One Hour in Romans
Dr. J. Vernon McGee
The Epistle to the Romans has been called the magnum opus of the apostle Paul. Martin Luther called it the "true masterpiece of the New Testament," and William R. Newell declared, "Romans is the Gospel." I personally believe that every believer ought to spend more time reading the Epistle to the Romans than any other portion of the Word of God. I long to be able to master, to a certain extent, the Epistle to the Romans. I have not arrived yet, I can assure you. But one of the reasons I love to teach it and preach from it is that I want to know more about this great epistle.
Now we want to look at the high points of it. Think of Romans in three major divisions:
(1) Doctrinal, chapters 1-8
(2) Dispensational, chapters 9-11
(3) Duty, chapters 12-16
We will largely follow this outline, as it is an alliteration and easy to remember.
A salutation opens the Epistle to the Romans and a salutation closes it, acting very much like a parenthesis around the epistle. Paul was very personal in this epistle because he knew these folks in Rome.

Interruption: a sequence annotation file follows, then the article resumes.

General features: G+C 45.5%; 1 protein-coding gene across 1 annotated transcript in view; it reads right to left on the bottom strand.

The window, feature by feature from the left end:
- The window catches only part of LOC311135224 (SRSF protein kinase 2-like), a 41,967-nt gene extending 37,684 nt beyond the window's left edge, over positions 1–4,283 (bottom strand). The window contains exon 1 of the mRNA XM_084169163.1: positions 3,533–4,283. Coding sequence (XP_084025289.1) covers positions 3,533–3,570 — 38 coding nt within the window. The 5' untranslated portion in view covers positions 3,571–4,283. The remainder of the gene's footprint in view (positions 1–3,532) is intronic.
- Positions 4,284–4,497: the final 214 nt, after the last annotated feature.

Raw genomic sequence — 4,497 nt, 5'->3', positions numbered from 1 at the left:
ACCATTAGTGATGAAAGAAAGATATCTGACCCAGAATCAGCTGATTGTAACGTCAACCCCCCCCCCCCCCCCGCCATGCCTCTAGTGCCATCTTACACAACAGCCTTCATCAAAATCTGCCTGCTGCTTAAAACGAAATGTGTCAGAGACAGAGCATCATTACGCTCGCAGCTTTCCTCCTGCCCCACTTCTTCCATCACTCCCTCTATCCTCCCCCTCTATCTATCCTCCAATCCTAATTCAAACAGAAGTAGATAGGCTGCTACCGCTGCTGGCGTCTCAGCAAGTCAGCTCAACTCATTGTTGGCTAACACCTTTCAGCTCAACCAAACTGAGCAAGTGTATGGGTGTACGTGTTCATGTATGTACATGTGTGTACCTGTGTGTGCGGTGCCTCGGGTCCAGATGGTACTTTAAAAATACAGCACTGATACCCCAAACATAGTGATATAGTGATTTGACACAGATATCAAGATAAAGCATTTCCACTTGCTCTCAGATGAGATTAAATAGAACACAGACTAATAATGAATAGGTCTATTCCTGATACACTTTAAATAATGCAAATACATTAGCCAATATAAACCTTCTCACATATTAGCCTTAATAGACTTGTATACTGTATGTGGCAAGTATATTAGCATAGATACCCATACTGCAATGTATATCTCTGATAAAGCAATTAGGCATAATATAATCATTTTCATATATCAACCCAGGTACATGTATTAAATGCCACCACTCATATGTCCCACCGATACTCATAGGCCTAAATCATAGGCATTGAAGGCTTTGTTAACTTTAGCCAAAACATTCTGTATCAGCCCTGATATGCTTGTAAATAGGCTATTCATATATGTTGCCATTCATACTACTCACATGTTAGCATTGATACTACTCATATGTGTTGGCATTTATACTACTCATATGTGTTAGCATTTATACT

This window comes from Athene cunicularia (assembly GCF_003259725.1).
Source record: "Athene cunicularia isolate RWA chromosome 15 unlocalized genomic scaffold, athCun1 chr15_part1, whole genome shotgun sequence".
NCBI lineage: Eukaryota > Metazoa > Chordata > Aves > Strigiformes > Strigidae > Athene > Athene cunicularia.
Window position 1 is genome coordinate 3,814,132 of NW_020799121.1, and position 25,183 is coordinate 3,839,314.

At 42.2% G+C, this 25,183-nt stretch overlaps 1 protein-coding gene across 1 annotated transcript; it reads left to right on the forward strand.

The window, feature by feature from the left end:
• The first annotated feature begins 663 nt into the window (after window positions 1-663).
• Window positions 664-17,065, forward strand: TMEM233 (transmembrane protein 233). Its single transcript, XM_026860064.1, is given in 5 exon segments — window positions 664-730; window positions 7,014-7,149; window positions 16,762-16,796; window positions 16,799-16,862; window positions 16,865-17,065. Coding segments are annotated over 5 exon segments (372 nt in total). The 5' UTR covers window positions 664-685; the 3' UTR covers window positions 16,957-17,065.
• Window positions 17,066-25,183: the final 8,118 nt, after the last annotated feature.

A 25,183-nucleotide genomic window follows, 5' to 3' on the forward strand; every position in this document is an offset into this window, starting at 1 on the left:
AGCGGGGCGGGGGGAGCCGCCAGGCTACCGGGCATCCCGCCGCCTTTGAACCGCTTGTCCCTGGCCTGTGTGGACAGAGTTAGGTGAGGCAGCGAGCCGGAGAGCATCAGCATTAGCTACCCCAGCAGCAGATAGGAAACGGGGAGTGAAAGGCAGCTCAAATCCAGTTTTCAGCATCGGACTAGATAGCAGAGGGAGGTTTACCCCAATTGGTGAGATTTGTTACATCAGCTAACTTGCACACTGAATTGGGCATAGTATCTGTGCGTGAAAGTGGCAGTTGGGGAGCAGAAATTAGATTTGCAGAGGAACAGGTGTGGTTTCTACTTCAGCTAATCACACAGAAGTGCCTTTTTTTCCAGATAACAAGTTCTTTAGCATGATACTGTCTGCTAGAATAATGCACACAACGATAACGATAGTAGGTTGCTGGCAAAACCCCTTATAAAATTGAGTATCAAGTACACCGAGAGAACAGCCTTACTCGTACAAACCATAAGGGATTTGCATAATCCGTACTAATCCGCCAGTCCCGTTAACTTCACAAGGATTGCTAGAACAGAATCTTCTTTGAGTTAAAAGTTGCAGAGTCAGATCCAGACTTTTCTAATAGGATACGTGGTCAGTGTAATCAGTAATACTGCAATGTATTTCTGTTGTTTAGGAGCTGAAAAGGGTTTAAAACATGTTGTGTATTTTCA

Justification of the Sinner
Paul opens the epistle with this great statement:
...I am not ashamed of the gospel of Christ; for it is the power of God unto salvation to everyone that believeth; to the Jew first, and also to the Greek. For in it is the righteousness of God revealed from faith to faith; as it is written, The just shall live by faith. (Romans 1:16, 17)
Revelation of the Sin of Man
Paul then spends approximately three chapters showing that man is a sinner. Sin is the subject from chapter 1:18 through 3:20. Notice that he does not attempt to prove that man is a sinner, he just makes it as a statement of fact. In other words, it is a revelation.
That God's wrath is revealed against sin is an historical fact. Just to cite one instance, Sodom and Gomorrah were cities destroyed by God because of their sin. They reached the place of perversion which is ...
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